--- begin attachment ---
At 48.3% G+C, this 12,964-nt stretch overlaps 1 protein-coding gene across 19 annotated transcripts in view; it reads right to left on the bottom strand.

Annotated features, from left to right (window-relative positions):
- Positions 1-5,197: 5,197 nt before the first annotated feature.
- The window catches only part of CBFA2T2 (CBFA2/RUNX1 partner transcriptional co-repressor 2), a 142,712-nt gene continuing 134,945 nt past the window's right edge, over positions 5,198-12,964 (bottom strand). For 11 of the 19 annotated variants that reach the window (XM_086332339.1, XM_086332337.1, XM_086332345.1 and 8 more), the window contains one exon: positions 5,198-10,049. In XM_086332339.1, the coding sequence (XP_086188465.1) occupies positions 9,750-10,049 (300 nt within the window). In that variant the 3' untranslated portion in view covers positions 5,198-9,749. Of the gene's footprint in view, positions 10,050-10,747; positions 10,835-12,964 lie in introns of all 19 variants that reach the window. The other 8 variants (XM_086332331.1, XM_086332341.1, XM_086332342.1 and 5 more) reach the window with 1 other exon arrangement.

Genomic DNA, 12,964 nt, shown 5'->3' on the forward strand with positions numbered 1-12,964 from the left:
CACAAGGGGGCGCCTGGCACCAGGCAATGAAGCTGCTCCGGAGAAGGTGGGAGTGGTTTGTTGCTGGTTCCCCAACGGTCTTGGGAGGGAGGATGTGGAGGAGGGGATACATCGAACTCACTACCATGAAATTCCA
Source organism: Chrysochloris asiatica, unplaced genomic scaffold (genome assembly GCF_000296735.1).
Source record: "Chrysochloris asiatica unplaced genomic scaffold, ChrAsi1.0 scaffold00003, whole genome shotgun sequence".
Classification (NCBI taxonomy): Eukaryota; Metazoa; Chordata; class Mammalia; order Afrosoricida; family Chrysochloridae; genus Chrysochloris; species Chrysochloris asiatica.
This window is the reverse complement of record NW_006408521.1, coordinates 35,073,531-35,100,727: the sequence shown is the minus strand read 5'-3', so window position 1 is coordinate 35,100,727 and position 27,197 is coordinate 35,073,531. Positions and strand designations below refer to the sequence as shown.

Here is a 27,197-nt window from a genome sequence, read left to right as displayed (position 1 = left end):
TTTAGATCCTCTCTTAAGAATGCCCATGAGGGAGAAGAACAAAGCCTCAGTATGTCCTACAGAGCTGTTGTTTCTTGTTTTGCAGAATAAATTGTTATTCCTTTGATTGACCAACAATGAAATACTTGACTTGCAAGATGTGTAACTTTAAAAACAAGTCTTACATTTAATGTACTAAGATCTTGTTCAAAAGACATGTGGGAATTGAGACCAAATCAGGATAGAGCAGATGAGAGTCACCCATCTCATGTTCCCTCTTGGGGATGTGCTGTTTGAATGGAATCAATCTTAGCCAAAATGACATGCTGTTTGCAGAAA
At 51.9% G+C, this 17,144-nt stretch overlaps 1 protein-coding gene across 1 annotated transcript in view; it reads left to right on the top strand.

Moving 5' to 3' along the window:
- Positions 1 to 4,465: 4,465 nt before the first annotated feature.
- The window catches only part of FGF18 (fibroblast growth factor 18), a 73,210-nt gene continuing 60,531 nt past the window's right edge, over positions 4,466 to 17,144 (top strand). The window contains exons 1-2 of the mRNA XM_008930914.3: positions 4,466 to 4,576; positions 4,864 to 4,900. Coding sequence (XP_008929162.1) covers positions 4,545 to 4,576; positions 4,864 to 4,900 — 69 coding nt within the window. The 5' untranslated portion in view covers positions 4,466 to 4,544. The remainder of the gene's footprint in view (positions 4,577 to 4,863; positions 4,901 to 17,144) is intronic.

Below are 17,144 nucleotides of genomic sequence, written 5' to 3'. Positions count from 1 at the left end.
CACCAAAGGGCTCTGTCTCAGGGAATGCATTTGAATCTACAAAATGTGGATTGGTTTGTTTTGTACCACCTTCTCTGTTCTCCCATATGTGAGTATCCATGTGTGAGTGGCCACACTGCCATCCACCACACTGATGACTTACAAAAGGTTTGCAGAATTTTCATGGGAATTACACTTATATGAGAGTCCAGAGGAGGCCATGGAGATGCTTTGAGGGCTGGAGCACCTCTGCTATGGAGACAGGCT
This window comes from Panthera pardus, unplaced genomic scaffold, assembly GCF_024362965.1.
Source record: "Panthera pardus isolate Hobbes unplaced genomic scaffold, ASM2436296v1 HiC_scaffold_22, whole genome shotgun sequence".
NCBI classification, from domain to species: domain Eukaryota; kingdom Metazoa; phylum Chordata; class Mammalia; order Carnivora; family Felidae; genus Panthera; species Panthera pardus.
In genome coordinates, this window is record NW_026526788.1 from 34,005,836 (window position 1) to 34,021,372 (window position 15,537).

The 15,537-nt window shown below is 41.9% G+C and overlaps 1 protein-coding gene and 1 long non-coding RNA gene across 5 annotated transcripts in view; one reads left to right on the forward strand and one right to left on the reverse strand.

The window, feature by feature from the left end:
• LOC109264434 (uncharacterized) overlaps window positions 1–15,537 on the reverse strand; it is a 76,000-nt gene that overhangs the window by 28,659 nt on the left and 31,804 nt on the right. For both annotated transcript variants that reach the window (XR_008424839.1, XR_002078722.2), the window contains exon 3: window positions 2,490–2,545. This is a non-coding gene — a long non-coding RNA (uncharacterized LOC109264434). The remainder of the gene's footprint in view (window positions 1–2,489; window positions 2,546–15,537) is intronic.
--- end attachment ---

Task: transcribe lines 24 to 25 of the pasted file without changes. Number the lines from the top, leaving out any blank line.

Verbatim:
The window, feature by feature from the left end:
• LOC109264434 (uncharacterized) overlaps window positions 1–15,537 on the reverse strand; it is a 76,000-nt gene that overhangs the window by 28,659 nt on the left and 31,804 nt on the right. For both annotated transcript variants that reach the window (XR_008424839.1, XR_002078722.2), the window contains exon 3: window positions 2,490–2,545. This is a non-coding gene — a long non-coding RNA (uncharacterized LOC109264434). The remainder of the gene's footprint in view (window positions 1–2,489; window positions 2,546–15,537) is intronic.